Hit the breaks! The importance of taking downtime
This summer got me thinking about how easy it is when you work in academics to just keep on going. Summertime is the time you can take it easy or even go on a holiday, but you may find yourself tempted to (finally) focus on your research since you probably have little teaching obligations.
I have always been focused on planning enough vacation weeks a year, so I can reload and be productive the rest of the time. However, I sometimes forget that during all the other weeks of the year I tend to sacrifice increasing amounts of free time in order to ‘just quickly finish this’. Until recently, I never used to take real breaks, not even for lunch. And I know a lot of people who don’t either. Why is it such a challenge for academics to take enough downtime and vacation?
Why we struggle taking breaks
We can work anytime, and anywhere. Since a big part of our job requires only a computer, we can work wherever we can find a semi-reliable internet connection. Although this has its advantages (you can work from home, in a coffee shop, etc.) it also makes it particularly difficult to separate work and personal life. Especially now that we’ve been working from home for over 4 months (work & life being more intertwined than ever), and will continue to do so for a while, it’s important to think about taking downtime.
Unfortunately however, we are extremely proficient in thinking of reasons for not taking a break. It can be because our work is never done, because we feel guilty about not-working, or because we may feel like we’re too important to be away from work. We may be afraid to be labelled ‘lazy’ if we claim more free time to ourselves, and can sometimes feel like we ‘have to’ keep going because we need to compete with equally hard-working colleagues for competitive grants. In short, it’s always easy to find a reason to say: ‘this is not the right time to take a break, I’m just too busy right now’.
An ode to downtime
Taking time off work is healthy and good for your creativity and productivity. When we rest, we activate a network in our brains (the default mode network) which is suggested to help us reflect on and learn from our experiences, understand new information, and construct creative connections between complex ideas. So it’s no surprise we often get our best ideas while taking a shower or walking around in nature. Even though it may feel counterintuitive, taking breaks during the day and enjoying your free evenings are good for you and your work!
Additionally, it’s important to take a vacation every now and then. Vacations and traveling allow us to detach from work, which enables you to psychologically and physically recharge. A failure to recover from work stress can result in reduced well-being and mental health complaints such as burn-out, depressive symptoms, and stress. Too much work and not enough downtime recovery is simply not good for us!
The art of actually taking a break
Ok so taking downtime is important, but we had so many reasons to not take enough of it. Maybe we should first try to make a mental shift. First, we can try to realize (and accept) that we’re not as important as we might like to think. No matter how important your position: you can be missed (at least for a couple of weeks a year). Second, we need to stop feeling guilty about not-working. When you work in Europe, you are legally allowed to take an x number of vacation days each year. You’re not cutting anyone short if you actually use them! I am trying to get there by attempting to ignore those who are surprised to hear I don’t have my work-email and slack on my private phone, and by reminding myself that I really am more creative and productive when I also take breaks and travel.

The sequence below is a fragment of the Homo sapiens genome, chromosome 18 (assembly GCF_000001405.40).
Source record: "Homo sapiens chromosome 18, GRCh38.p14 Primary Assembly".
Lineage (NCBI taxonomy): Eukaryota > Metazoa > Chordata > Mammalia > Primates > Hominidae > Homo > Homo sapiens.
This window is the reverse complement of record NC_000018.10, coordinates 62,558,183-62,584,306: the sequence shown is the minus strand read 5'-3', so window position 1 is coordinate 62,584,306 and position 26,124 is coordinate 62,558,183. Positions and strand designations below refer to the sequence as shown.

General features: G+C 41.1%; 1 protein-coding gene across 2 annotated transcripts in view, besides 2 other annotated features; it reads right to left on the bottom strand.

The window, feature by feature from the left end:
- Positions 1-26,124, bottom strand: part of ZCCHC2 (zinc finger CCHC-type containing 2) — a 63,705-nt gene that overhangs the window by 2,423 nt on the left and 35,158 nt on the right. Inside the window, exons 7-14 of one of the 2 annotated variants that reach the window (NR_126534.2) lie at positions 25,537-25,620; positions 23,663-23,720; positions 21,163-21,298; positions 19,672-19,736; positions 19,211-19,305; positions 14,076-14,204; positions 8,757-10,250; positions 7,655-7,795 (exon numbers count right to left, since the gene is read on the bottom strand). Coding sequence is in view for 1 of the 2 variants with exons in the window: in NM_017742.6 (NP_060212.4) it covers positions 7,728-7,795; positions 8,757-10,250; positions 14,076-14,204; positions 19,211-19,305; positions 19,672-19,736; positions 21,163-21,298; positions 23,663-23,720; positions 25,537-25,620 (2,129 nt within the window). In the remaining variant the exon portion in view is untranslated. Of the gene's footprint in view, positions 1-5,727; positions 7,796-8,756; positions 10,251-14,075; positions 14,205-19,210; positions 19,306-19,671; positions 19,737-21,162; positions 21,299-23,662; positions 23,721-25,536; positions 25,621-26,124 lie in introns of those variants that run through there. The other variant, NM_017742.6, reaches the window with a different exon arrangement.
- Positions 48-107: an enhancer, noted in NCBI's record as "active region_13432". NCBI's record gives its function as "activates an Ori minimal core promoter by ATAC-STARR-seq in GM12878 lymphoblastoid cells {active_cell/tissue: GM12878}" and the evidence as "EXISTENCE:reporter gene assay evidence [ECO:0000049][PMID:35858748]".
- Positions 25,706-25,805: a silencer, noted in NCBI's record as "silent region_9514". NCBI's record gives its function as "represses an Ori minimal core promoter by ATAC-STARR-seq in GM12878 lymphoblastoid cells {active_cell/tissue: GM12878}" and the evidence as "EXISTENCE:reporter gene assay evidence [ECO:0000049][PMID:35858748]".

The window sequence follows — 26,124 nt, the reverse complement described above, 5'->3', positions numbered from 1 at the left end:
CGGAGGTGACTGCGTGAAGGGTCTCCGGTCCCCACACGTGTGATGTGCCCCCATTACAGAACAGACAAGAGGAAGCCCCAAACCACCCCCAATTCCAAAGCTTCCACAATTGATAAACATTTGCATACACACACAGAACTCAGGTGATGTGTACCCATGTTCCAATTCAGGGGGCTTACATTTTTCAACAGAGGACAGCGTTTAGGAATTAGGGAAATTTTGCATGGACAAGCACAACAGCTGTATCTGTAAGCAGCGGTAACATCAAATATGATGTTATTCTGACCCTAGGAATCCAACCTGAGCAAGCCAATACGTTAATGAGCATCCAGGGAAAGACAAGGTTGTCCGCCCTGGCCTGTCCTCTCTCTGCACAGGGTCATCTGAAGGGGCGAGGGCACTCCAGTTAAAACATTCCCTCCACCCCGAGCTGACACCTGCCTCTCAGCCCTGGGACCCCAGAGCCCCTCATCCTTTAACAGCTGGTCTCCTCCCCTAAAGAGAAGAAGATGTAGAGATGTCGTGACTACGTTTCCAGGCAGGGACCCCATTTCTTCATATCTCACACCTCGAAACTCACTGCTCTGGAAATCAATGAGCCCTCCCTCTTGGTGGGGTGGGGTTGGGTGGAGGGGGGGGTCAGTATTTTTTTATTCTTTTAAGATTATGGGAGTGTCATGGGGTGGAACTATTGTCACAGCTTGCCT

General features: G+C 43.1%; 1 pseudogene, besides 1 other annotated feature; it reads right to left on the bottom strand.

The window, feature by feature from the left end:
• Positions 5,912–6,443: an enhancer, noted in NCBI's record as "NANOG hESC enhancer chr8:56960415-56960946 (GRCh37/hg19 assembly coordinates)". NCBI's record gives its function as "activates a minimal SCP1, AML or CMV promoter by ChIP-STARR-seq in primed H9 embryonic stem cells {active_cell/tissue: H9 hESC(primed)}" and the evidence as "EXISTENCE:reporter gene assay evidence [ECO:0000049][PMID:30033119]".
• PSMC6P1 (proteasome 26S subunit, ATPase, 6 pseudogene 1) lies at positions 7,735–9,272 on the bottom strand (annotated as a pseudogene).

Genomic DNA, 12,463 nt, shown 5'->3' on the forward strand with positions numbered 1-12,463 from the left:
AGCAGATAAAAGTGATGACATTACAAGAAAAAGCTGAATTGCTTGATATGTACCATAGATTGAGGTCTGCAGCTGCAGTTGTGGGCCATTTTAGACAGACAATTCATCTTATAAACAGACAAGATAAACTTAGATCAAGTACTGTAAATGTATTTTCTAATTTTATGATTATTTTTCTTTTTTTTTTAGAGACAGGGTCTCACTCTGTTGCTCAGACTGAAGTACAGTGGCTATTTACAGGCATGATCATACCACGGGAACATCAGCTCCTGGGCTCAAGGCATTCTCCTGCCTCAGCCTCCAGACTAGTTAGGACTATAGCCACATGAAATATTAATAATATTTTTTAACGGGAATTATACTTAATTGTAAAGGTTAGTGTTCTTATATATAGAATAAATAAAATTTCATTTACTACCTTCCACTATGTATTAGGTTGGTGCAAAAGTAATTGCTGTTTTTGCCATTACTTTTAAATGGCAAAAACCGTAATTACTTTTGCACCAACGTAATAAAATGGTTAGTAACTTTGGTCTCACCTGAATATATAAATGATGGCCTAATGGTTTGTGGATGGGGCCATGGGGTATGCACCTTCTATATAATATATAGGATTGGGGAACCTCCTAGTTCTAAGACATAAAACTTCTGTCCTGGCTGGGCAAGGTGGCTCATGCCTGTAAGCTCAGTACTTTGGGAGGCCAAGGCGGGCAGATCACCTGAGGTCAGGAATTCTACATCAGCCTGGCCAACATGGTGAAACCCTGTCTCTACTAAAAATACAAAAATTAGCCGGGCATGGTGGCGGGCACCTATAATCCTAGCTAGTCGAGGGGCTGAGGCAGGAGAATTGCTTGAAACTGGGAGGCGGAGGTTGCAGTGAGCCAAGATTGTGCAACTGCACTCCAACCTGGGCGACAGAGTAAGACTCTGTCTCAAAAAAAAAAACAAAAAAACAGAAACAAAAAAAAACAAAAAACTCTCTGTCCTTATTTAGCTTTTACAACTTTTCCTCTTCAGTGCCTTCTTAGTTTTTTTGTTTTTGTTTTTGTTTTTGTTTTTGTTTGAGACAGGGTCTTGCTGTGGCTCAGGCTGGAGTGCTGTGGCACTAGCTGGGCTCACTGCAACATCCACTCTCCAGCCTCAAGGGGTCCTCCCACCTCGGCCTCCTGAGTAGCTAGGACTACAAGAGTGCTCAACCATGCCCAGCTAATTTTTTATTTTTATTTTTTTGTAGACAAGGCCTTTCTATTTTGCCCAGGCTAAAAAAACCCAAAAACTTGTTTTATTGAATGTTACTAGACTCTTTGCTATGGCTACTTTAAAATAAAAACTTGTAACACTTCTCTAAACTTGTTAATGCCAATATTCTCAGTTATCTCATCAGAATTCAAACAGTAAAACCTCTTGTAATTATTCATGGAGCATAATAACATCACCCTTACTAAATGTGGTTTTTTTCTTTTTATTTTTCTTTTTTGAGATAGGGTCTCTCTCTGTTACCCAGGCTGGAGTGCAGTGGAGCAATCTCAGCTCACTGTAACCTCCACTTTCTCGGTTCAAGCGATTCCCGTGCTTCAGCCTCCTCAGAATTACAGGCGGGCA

Walk the talk
During Corona ‘smart’ lockdown I picked up the habit to actually take breaks and to go outside and walk during these breaks. Sometimes I go with a colleague or friend, other times I go alone, usually listening to a podcast on my phone. Although I thought I was doing a good job, the last (Dutch) podcast I listened to during a break told me I was doing it all wrong. In order to activate the default mode network, it’s better if you don’t get any new information and just let your mind wander. So this also means no reading news or checking social media during a break! Something I obviously still have to work on…
Vacation versus staycation
There are lots of differences in how people choose to spend their holidays. While some people prefer to go away for short periods of time and/or stay at home instead of travel, others like to be away for a couple of weeks in a row, and travel to foreign countries. Although any extended time you take off work will probably help you to recharge, it appears that people seem to detach from work more when they actually leave their home during vacations. During travel, people sleep more, take part in more social and less obligatory activities than when they stay home. There is a larger mental distance from everyday worries, and people experience higher hedonic well-being and less ruminative thinking when they’re away. So whether you go only for a weekend or a longer period of time, it is worth the effort to make trips away from home. Even now with restricted travel during the Corona crisis, there are probably places within your own country you can visit.
Now that this blog is finished, I think I have deserved a nice afternoon at the beach! I wish everyone a great and relaxing summer!
Erasmus University Rotterdam
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